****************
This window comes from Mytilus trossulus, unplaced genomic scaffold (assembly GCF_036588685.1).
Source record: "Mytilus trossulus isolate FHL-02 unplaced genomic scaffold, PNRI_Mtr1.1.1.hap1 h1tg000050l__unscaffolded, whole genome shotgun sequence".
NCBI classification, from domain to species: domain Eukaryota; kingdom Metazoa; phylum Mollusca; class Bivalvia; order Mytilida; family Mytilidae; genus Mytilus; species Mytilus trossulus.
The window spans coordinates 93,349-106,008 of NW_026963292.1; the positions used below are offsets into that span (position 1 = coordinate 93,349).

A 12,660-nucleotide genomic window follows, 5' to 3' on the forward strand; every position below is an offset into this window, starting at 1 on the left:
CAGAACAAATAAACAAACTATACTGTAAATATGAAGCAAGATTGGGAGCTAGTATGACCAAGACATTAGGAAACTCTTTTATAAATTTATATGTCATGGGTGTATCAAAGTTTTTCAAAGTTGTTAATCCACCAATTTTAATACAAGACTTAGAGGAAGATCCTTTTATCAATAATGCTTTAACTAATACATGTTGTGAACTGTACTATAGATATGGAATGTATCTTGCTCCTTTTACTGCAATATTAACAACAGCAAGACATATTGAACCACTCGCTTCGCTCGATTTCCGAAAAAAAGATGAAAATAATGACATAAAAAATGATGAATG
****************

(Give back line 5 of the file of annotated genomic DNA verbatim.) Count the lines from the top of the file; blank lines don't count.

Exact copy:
A 12,660-nucleotide genomic window follows, 5' to 3' on the forward strand; every position below is an offset into this window, starting at 1 on the left: